Every morning, I wake up at 6:45 a.m. and put on:
- A pair of wool socks
- And then another
- Long johns
- Sweat pants
- A tank top
- A t-shirt
- A hoodie
- A down parka
- Sorel boots
- A long scarf
- Some woollen mittens
- And a toque
before filling my pockets with lavender-scented poop bags and kibble. Then I spend a solid 10 minutes trying to clip a leash on my very excited dog before michelin-manning it out the back door.
Every time that blast of cold hits my face, I think: “I’m a good dog owner, I’m a good owner, I’m a good dog owner” while gritting my teeth and dreaming about the fence we’re going to get as soon as the ground thaws. By about the tenth minute, we’ve reached a local trail and Odie is prancing about like a king. I can’t feel my nose.
The walk home – about half an hour later – is usually a bit more eventful. Cars pulling out of driveways, kids walking to school, and retirees taking out their garbage in their pyjamas. Odie, whose universe used to be limited to a backyard, greets them all by jumping on them.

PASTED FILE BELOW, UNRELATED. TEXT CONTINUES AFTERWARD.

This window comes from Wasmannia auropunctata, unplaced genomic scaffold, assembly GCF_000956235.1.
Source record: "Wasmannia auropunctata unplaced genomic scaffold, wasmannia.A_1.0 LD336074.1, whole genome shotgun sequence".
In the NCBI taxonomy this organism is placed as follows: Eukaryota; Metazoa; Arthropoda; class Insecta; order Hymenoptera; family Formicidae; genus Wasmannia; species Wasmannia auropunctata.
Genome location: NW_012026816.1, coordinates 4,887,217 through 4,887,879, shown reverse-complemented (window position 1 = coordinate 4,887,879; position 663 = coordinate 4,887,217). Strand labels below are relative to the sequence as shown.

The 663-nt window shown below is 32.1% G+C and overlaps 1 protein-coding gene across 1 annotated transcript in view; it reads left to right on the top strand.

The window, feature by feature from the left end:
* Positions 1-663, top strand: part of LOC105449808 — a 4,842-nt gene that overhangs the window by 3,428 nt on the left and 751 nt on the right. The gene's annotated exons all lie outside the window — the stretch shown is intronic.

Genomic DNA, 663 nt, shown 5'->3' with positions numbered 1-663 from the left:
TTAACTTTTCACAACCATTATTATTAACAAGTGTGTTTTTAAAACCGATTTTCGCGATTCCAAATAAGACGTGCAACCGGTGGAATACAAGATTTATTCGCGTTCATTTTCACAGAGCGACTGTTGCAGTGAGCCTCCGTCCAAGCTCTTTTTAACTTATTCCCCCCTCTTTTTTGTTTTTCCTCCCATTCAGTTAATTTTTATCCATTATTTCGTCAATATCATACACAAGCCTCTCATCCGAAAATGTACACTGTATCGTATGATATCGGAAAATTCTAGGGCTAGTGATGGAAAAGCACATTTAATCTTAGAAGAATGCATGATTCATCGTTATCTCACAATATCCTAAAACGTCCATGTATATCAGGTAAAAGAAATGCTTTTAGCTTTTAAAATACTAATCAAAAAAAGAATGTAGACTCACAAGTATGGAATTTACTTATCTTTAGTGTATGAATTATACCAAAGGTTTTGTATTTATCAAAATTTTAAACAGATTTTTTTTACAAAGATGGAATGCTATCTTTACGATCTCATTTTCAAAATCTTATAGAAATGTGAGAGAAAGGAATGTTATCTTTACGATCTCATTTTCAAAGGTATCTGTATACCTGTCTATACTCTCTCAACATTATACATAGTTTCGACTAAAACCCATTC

But last week he suddenly started barking. I was puzzled until I saw the stout elderly lady who had slipped and fallen. She’d been on the ground in her nightgown for nearly half an hour in -35 degree weather. Her nose was bleeding, but she didn’t want a doctor. She asked for help getting up and into the warmth of her home.
I tied Odie to a post, put one of my billion layers over her legs, ran to get JF, and we helped her inside. After about ten minutes of hand-wringing over the possibility that she was concussed, I called the paramedics after all. Before leaving for work, I made sure they found her house.
On our after-work walk, Odie and I dropped in for a visit. Jean was fine, but her nose hurt like the dickens.
Morals of the story? Dog walking is a great way to meet people. Also, visit your older neighbours regularly. Also, spring will be awesome.